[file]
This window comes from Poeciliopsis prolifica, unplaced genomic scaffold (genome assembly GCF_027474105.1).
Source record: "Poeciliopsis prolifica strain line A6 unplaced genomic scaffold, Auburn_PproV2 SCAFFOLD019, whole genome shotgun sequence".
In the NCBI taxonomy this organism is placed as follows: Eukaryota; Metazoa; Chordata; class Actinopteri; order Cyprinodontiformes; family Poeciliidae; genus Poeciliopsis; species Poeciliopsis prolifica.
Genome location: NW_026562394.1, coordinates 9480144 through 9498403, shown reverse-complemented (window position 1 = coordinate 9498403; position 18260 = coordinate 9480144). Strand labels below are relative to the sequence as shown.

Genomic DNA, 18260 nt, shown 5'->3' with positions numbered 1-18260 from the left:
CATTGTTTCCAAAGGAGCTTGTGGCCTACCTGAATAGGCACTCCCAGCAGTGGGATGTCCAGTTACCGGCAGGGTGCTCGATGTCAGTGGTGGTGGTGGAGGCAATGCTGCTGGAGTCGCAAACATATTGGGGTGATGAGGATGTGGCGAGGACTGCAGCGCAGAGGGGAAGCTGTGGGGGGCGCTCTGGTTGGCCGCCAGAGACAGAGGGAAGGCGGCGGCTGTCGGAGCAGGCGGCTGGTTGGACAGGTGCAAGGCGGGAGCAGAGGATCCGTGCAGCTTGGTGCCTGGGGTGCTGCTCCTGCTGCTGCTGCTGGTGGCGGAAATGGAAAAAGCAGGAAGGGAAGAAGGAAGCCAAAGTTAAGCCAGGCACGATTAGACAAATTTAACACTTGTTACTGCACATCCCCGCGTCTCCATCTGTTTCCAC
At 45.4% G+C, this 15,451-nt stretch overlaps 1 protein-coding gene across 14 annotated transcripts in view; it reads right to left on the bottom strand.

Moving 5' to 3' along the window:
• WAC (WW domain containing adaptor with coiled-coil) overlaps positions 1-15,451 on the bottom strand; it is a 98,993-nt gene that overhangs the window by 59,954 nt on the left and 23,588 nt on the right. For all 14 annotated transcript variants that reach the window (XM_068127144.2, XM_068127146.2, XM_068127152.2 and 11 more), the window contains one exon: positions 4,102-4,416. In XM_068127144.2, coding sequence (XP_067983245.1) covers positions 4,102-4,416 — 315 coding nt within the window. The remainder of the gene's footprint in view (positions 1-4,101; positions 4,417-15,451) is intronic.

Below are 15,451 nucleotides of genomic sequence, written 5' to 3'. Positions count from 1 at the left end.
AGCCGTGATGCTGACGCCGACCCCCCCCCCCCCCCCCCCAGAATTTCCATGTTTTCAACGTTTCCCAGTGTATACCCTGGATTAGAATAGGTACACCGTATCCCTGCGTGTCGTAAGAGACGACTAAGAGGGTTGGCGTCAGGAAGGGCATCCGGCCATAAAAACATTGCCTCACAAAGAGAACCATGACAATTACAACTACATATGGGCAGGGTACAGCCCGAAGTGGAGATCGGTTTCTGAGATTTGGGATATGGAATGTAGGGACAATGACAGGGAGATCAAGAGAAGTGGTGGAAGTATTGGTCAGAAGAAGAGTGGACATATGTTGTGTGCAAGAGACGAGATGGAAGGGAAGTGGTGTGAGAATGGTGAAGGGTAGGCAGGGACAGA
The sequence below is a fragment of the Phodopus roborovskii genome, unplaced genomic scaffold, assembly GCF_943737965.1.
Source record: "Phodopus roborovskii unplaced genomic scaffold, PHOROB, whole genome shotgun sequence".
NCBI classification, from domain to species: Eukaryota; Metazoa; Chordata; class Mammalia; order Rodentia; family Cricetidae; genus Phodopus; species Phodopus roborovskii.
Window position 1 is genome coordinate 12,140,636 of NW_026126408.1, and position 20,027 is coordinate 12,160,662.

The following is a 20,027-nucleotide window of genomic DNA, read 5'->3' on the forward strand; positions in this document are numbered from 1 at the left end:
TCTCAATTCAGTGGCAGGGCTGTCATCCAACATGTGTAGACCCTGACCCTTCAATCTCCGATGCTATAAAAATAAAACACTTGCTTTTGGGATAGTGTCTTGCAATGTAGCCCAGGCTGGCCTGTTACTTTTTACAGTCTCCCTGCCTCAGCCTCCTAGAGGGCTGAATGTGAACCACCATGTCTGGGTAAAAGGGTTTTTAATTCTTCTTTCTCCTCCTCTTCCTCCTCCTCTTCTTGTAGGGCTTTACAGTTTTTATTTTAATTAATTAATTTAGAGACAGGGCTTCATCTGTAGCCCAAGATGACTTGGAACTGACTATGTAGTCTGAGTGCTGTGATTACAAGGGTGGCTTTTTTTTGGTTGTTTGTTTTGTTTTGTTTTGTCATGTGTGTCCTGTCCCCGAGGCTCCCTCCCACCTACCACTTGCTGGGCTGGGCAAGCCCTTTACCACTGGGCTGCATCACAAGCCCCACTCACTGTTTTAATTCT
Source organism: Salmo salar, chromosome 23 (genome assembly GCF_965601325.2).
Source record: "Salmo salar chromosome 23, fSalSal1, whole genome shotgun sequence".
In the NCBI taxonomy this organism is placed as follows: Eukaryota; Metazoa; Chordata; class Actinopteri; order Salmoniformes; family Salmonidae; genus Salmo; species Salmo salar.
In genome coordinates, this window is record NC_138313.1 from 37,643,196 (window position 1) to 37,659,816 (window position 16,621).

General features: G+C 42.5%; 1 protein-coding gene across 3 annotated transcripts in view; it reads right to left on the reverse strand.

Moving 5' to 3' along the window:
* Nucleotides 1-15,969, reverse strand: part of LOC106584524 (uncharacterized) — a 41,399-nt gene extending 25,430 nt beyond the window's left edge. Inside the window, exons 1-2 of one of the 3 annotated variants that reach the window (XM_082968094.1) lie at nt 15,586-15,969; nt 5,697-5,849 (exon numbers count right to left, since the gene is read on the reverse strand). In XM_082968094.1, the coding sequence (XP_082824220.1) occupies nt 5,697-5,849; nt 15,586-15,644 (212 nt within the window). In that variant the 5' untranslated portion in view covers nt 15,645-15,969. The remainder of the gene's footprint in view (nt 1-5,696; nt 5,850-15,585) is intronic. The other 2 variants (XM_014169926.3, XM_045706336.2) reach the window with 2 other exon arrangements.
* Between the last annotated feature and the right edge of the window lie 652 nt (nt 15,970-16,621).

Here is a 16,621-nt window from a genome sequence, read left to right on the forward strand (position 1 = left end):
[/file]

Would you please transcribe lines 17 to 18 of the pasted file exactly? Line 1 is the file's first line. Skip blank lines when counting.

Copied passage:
TCTCAATTCAGTGGCAGGGCTGTCATCCAACATGTGTAGACCCTGACCCTTCAATCTCCGATGCTATAAAAATAAAACACTTGCTTTTGGGATAGTGTCTTGCAATGTAGCCCAGGCTGGCCTGTTACTTTTTACAGTCTCCCTGCCTCAGCCTCCTAGAGGGCTGAATGTGAACCACCATGTCTGGGTAAAAGGGTTTTTAATTCTTCTTTCTCCTCCTCTTCCTCCTCCTCTTCTTGTAGGGCTTTACAGTTTTTATTTTAATTAATTAATTTAGAGACAGGGCTTCATCTGTAGCCCAAGATGACTTGGAACTGACTATGTAGTCTGAGTGCTGTGATTACAAGGGTGGCTTTTTTTTGGTTGTTTGTTTTGTTTTGTTTTGTCATGTGTGTCCTGTCCCCGAGGCTCCCTCCCACCTACCACTTGCTGGGCTGGGCAAGCCCTTTACCACTGGGCTGCATCACAAGCCCCACTCACTGTTTTAATTCT
Source organism: Salmo salar, chromosome 23 (genome assembly GCF_965601325.2).